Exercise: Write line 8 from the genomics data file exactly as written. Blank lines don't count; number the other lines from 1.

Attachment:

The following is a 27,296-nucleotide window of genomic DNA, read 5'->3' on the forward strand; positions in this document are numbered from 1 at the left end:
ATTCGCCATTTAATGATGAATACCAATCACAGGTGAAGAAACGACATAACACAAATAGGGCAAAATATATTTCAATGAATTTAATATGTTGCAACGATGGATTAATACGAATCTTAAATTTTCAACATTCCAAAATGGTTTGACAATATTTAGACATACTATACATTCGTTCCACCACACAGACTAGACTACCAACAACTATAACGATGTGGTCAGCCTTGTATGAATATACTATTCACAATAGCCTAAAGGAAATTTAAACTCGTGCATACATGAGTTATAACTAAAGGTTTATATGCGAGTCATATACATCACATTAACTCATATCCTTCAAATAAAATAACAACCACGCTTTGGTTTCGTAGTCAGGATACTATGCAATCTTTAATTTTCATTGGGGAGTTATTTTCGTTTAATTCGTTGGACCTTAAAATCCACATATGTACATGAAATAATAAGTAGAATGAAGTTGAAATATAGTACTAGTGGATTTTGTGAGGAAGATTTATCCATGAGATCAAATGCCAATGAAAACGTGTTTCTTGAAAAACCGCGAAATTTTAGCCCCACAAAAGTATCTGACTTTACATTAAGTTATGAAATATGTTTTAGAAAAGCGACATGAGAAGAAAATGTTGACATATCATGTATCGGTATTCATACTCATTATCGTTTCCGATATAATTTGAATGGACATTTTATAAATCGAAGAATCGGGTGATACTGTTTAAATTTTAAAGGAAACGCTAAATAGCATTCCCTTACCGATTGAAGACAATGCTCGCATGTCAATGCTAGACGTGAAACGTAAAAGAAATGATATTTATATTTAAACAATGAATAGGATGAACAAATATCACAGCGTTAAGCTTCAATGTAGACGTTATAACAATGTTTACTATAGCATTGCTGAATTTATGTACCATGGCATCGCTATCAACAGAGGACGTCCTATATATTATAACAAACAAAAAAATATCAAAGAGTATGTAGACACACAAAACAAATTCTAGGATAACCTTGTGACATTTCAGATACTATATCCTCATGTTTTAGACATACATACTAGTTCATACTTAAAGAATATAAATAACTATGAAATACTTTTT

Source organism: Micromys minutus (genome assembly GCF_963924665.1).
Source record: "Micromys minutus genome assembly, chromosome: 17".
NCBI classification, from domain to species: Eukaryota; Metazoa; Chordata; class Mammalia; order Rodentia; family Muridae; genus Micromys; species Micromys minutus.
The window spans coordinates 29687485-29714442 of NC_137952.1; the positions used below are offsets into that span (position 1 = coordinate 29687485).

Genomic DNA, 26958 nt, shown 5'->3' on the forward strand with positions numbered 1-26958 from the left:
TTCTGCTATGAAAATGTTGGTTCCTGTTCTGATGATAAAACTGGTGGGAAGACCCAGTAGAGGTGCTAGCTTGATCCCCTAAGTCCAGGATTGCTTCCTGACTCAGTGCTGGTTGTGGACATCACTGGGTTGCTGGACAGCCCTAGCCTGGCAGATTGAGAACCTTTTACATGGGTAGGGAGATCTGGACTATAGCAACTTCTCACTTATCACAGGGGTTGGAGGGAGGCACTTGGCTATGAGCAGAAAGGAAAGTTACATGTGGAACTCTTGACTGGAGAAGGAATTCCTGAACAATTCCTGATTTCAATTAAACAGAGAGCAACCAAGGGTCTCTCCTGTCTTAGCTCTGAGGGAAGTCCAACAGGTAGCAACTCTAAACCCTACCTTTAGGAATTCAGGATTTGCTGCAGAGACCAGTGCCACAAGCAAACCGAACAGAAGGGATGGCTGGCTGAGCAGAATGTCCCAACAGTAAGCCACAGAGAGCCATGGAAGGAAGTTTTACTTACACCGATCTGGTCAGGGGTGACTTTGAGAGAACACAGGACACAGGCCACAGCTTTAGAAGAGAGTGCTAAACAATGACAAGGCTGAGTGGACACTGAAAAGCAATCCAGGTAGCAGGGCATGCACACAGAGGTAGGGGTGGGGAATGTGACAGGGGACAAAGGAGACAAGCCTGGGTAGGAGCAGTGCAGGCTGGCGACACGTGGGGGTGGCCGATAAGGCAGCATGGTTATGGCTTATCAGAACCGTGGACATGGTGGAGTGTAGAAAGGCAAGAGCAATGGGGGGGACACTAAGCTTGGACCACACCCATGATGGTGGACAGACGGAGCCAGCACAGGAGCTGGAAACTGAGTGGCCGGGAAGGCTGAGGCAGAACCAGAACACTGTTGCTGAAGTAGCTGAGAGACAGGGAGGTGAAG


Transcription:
TTCTGCTATGAAAATGTTGGTTCCTGTTCTGATGATAAAACTGGTGGGAAGACCCAGTAGAGGTGCTAGCTTGATCCCCTAAGTCCAGGATTGCTTCCTGACTCAGTGCTGGTTGTGGACATCACTGGGTTGCTGGACAGCCCTAGCCTGGCAGATTGAGAACCTTTTACATGGGTAGGGAGATCTGGACTATAGCAACTTCTCACTTATCACAGGGGTTGGAGGGAGGCACTTGGCTATGAGCAGAAAGGAAAGTTACATGTGGAACTCTTGACTGGAGAAGGAATTCCTGAACAATTCCTGATTTCAATTAAACAGAGAGCAACCAAGGGTCTCTCCTGTCTTAGCTCTGAGGGAAGTCCAACAGGTAGCAACTCTAAACCCTACCTTTAGGAATTCAGGATTTGCTGCAGAGACCAGTGCCACAAGCAAACCGAACAGAAGGGATGGCTGGCTGAGCAGAATGTCCCAACAGTAAGCCACAGAGAGCCATGGAAGGAAGTTTTACTTACACCGATCTGGTCAGGGGTGACTTTGAGAGAACACAGGACACAGGCCACAGCTTTAGAAGAGAGTGCTAAACAATGACAAGGCTGAGTGGACACTGAAAAGCAATCCAGGTAGCAGGGCATGCACACAGAGGTAGGGGTGGGGAATGTGACAGGGGACAAAGGAGACAAGCCTGGGTAGGAGCAGTGCAGGCTGGCGACACGTGGGGGTGGCCGATAAGGCAGCATGGTTATGGCTTATCAGAACCGTGGACATGGTGGAGTGTAGAAAGGCAAGAGCAATGGGGGGGACACTAAGCTTGGACCACACCCATGATGGTGGACAGACGGAGCCAGCACAGGAGCTGGAAACTGAGTGGCCGGGAAGGCTGAGGCAGAACCAGAACACTGTTGCTGAAGTAGCTGAGAGACAGGGAGGTGAAG